Thankfully, for ARTMS, they’re built differently.

While it’s not unusual for long-running K-pop acts to reference their past hits via promotions or album interludes occasionally, ARTMS might go down as one of the first truly meta outfits to exist in the industry. HeeJin, Kim Lip, HaSeul, Choerry, and JinSoul have gone through one of the most shocking and triumphant stories in all of K-pop history, with nearly all the members existing in three separate units over a two-year timeframe. Their full-length debut album, <Dall>, is a delightful listen and is the rare K-pop record that rewards not just new fans of the group but those who have followed both the member’s creative narratives as well as their headline-making real-world legal grapples.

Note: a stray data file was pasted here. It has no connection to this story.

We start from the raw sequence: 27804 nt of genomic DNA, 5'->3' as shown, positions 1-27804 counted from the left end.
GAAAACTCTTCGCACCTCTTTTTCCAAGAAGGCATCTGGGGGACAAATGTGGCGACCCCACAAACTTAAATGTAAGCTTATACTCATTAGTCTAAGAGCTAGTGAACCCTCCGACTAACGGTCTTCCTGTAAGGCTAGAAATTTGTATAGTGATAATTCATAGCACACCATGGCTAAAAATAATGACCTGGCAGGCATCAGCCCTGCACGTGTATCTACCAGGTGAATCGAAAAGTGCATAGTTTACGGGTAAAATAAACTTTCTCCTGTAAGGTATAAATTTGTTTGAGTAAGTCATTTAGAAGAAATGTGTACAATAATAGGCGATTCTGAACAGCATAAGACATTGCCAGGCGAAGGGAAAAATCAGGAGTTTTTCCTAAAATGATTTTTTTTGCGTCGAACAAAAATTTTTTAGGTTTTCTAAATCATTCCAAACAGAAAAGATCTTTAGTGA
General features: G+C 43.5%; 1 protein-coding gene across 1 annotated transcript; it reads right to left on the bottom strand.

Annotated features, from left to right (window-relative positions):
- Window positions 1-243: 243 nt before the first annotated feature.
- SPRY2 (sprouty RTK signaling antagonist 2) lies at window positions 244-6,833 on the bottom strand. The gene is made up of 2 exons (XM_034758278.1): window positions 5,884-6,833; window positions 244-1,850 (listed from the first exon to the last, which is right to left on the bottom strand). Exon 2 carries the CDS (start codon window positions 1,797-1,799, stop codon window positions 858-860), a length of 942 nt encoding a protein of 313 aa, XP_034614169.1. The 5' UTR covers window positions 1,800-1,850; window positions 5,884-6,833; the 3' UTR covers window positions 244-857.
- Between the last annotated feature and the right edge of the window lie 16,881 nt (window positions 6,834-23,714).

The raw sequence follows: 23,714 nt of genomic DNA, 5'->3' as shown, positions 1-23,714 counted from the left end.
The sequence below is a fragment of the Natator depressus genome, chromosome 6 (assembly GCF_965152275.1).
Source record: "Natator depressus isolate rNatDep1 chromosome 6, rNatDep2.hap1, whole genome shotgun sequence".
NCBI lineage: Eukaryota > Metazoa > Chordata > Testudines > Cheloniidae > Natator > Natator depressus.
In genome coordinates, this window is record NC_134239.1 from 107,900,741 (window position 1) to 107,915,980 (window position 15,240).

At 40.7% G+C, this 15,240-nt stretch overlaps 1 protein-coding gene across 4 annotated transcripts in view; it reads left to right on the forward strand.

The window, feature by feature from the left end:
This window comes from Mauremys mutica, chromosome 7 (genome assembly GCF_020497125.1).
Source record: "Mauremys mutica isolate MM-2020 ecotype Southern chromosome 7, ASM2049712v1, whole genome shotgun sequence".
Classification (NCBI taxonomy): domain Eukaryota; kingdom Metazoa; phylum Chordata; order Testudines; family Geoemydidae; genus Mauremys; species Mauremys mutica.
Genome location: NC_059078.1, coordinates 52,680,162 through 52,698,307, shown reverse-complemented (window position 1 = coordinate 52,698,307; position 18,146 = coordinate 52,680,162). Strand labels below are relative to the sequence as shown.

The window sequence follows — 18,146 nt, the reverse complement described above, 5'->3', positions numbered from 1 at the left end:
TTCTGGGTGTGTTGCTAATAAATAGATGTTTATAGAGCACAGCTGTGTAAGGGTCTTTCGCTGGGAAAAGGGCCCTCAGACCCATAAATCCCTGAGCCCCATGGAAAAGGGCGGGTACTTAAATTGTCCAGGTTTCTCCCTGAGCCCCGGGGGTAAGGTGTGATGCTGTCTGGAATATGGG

“I wasn’t able to really feel a difference,” notes JinSoul when asking if there were major differences between the collective fandoms of LOONA (the long-running group she previously debuted with), Odd Eye Circle (a LOONA subunit that has been revived following LOONA’s suspension), and now ARTMS. “There may be slight differences between each fan, but I think most of our fans like how the lore connects between our solos, units, and full group promotions alongside the various concepts we showcase.” She further explains, “Each individual became our fan at different times, but I can tell that they like our units and full group.”